Apple Revises Vintage-Obsolete Date of 2012 15-Inch MacBook Pro With Retina Display to End of 2018

A few months ago, in an internal document obtained by MacRumors, Apple indicated the Mid 2012 model 15-inch MacBook Pro with Retina display would be classified as vintage or obsolete as of June 30, 2018, marking the notebook's end of hardware service eligibility at Apple Stores and Apple Authorized Service Providers.


In a notice distributed to Apple Stores and Apple Authorized Service Providers this week, however, Apple says it "incorrectly classified" the notebook as vintage or obsolete on June 30, and revised the date to December 31, 2018.

The full-length internal document, obtained from multiple sources:

In a Service News article published in May 2018, the MacBook Pro (Retina, 15-inch, Mid 2012) was incorrectly classified as vintage in the state of California (U.S.) and country of Turkey and obsolete worldwide (except for California and Turkey) on June 30, 2018.

Please note that the MacBook Pro (Retina, 15-inch, Mid 2012) will not become vintage in California (U.S.) and Turkey and obsolete in all other countries until the end of December 2018.

Apple apologizes for any inconvenience this may have caused.

Apple has yet to remove the notebook from its public-facing vintage and obsolete products list, as shown below.


Apple considers a product to be vintage or obsolete, depending on the region, when at least five years have passed since the product was last manufactured. When this happens, Apple and Apple Authorized Service Providers stop offering hardware service, like repairs, except in California and Turkey by law.

All in all, if you're still using this particular MacBook Pro, it turns out you still have a little under six months of hardware support remaining from the Genius Bar and certified repair shops. So, if you've been looking to get that battery replaced, or otherwise, it would be best to do so sooner rather than later.

Beyond that date, you're on your own. Fortunately, the repair experts at iFixit offer many do-it-yourself guides and replacement parts.

Related Roundup: MacBook Pro
Buyer's Guide: MacBook Pro (Caution)

Top Rated Comments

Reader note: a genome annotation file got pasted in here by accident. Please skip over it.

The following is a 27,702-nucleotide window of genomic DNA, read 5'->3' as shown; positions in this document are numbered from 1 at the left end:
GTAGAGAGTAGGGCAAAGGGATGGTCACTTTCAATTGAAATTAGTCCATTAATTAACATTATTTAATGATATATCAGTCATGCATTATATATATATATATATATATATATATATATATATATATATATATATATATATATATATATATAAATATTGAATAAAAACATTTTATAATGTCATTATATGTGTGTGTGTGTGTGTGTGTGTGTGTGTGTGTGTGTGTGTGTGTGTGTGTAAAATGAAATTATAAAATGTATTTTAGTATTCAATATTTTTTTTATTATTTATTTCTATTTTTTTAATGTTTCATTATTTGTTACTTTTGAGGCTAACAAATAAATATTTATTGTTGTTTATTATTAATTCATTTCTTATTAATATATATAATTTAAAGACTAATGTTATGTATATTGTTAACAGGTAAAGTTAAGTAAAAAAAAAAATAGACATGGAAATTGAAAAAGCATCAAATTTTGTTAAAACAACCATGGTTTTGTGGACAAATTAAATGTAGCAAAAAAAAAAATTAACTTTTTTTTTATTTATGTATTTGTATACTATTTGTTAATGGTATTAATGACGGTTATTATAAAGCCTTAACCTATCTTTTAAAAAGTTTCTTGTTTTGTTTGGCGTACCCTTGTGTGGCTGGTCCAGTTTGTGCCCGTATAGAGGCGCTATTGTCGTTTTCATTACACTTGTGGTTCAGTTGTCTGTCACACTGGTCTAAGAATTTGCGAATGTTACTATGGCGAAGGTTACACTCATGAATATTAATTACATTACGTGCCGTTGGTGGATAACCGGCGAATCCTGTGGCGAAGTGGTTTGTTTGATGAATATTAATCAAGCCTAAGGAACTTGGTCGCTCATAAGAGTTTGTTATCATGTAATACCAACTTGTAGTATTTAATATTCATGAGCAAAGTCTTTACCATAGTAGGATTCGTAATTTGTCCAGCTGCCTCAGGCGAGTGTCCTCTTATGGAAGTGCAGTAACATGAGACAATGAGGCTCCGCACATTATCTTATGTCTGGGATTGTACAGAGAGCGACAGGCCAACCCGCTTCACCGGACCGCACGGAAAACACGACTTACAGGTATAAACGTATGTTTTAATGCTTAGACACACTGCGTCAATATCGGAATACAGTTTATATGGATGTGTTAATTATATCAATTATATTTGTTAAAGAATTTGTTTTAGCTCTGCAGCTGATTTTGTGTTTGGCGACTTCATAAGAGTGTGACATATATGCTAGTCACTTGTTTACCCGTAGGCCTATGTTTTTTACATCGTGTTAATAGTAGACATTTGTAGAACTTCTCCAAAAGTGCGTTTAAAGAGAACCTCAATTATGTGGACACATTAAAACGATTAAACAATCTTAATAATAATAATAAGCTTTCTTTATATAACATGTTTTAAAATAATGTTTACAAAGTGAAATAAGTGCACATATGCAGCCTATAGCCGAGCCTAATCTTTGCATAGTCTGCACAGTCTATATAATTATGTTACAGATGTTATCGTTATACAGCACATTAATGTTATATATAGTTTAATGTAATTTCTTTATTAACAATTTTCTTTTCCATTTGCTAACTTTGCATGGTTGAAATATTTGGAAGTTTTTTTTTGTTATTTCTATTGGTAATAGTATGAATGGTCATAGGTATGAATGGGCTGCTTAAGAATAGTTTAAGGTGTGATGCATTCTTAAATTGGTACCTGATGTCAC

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22 months ago

So they give you a 6 month reprieve before forcing you to toss it in the landfill. Thanks, Apple.

That's right, slobber! As soon as the service date ends, the Mac self-destructs and is completely inoperable. Tim Cook then arrives at your house with sunglasses and a machete, presses it to your throat and tells you to toss your Mac in the landfill or bad things will happen.
Score: 21 Votes (Like | Disagree)
Avatar
22 months ago

When the 2016 mbp is obsolete and it's up to us to repair our own machines we are screwed.

What are you talking about? The 2016 MBP was obsolete the day it came out.
Score: 13 Votes (Like | Disagree)
Avatar
22 months ago

So they give you a 6 month reprieve before forcing you to toss it in the landfill. Thanks, Apple.

Not sure if you are serious but you dont have to throw anything away if its still working...
Score: 12 Votes (Like | Disagree)
Avatar
22 months ago

Six years seems to be a fair amount of lifespan before getting a new computer.

It's been six years and we're still stuck with 256GB of storage on the base 15" model.
Score: 11 Votes (Like | Disagree)
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22 months ago
Incredible how the time passes...

It's a 6 year old model and it's still modern.
Score: 9 Votes (Like | Disagree)
Avatar
22 months ago

That's what I love about computers unlike smartphones and tablets.

Thank Intel and the rest of the industry for the slow pace of innovation.

Back in the 90's, if you had bought a computer in 1992, it would be ridiculously in need for an update in 1998.

I mean, in 1992, there was no such thing as 3D graphics cards in the market, and in 1998, there were Voodoo 2's running Unreal.

In 1992 a sound card were crappy and totally optional, in 1998 it was a given in any computer and they were PCM based.

In 1998 you got your fancy 3.5" floppy in 1998, some more expensive builds had DVDs, and Steve Jobs wanted to take your floppies away.

In 1992 some people were insisting (still) that you only could do real work on text user interfaces, and in 1998 GUI was not a question, and Java was a thing.

In 1992 you had thy centronics and RS232 on PCs or SCSI on Macs, in 1998 the iMac had USB and FireWire and Ethernet as standard.

In fact, a mundane PC in 1998 like the iMac G3 could emulate a 1992 PC purely in software.
Score: 9 Votes (Like | Disagree)

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